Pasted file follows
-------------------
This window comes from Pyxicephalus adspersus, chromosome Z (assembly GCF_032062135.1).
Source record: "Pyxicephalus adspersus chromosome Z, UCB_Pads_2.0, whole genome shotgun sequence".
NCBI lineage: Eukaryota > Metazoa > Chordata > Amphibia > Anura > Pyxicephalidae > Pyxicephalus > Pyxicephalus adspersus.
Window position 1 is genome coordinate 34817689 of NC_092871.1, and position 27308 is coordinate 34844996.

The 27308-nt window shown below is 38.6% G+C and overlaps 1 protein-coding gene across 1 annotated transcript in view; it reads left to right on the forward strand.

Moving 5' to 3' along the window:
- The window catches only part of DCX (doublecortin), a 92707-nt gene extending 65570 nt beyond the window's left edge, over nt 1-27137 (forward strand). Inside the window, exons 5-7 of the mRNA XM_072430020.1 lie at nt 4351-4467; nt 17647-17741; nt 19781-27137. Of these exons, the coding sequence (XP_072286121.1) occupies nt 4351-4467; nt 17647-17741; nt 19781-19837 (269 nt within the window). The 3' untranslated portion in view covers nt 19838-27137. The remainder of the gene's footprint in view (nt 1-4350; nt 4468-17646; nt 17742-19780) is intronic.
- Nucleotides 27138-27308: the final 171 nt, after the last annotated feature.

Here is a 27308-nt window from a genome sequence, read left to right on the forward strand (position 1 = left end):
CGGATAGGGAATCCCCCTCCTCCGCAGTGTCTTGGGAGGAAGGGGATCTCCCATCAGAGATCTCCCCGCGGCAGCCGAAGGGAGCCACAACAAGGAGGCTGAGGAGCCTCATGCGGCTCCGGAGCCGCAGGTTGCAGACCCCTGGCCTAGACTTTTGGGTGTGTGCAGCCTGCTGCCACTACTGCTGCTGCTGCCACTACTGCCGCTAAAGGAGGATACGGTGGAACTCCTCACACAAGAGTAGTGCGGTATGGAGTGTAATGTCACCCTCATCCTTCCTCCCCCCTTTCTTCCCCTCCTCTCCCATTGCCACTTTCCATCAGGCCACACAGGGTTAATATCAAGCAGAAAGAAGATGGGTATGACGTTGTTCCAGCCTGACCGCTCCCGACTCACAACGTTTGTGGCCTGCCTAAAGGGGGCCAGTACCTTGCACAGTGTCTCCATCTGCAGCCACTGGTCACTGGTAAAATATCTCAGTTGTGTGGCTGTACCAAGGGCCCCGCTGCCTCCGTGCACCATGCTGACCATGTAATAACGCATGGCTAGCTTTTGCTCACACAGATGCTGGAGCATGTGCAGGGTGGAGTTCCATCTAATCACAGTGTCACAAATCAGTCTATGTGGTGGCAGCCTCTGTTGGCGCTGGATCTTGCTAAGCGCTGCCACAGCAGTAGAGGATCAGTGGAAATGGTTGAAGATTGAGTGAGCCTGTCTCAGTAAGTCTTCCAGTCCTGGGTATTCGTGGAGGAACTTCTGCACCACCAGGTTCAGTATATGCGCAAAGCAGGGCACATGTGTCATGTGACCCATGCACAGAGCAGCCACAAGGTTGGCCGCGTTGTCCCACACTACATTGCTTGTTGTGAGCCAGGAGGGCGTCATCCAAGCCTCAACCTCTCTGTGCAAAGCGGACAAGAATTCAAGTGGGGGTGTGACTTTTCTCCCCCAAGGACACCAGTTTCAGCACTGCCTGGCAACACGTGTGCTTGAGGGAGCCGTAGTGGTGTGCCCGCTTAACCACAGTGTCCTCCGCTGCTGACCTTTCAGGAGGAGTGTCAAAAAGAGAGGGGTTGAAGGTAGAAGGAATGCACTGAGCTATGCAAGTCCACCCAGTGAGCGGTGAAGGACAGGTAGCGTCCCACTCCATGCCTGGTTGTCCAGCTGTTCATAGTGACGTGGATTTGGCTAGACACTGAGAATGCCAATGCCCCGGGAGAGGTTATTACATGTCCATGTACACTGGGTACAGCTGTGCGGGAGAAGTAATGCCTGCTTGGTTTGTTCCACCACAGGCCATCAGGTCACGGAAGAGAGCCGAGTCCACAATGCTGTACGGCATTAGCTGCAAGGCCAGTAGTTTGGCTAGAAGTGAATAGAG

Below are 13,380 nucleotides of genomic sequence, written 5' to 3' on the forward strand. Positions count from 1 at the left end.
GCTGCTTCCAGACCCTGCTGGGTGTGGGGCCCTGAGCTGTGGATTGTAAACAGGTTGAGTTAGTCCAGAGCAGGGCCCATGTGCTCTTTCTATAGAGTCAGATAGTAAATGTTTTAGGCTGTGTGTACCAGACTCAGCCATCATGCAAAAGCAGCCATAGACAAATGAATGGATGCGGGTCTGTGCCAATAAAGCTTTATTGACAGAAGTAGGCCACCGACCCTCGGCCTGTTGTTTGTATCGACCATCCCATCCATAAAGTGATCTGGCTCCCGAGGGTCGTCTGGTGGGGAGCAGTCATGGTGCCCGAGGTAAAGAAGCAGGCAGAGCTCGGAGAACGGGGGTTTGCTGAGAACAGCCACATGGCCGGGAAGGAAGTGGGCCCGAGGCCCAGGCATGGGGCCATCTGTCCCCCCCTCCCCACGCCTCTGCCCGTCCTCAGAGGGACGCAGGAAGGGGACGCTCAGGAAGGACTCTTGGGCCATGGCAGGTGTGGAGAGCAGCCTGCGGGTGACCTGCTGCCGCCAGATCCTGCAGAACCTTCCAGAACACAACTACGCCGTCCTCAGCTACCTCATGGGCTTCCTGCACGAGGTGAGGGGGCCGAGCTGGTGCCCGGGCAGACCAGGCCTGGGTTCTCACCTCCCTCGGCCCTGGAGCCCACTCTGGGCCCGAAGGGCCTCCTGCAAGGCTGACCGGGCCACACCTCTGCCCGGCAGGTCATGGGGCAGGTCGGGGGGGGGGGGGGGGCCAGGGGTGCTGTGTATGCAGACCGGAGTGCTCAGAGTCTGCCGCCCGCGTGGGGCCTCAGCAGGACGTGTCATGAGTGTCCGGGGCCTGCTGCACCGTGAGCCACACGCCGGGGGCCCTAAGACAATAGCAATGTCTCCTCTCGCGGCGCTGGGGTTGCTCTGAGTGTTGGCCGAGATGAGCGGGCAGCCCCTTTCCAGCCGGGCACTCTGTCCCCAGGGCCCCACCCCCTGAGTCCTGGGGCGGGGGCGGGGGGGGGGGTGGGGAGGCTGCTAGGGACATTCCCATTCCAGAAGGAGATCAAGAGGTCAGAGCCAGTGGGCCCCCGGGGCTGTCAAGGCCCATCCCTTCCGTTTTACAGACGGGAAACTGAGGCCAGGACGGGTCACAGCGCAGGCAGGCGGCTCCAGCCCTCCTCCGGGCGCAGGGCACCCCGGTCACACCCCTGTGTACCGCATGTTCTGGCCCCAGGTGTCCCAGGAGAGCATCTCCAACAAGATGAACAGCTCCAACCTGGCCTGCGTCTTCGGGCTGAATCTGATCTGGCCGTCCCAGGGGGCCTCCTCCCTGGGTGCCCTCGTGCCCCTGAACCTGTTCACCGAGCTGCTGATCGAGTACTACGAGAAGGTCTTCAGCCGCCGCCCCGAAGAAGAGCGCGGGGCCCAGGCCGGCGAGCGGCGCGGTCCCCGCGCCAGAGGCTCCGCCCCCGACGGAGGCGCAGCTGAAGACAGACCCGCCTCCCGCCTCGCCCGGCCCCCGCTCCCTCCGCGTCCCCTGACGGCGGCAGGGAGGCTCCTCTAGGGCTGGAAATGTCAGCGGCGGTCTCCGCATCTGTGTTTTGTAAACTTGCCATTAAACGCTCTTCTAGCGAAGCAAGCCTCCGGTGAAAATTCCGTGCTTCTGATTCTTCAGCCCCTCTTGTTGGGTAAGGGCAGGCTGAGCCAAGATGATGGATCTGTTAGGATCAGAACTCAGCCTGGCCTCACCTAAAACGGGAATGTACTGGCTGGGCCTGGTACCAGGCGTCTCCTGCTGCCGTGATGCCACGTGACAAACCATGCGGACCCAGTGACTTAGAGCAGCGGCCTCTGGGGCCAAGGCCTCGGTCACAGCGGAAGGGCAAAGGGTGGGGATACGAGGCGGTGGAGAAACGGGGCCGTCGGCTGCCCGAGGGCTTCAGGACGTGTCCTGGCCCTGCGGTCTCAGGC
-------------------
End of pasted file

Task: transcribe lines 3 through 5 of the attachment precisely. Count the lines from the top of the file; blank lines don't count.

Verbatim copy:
NCBI lineage: Eukaryota > Metazoa > Chordata > Amphibia > Anura > Pyxicephalidae > Pyxicephalus > Pyxicephalus adspersus.
Window position 1 is genome coordinate 34817689 of NC_092871.1, and position 27308 is coordinate 34844996.

The 27308-nt window shown below is 38.6% G+C and overlaps 1 protein-coding gene across 1 annotated transcript in view; it reads left to right on the forward strand.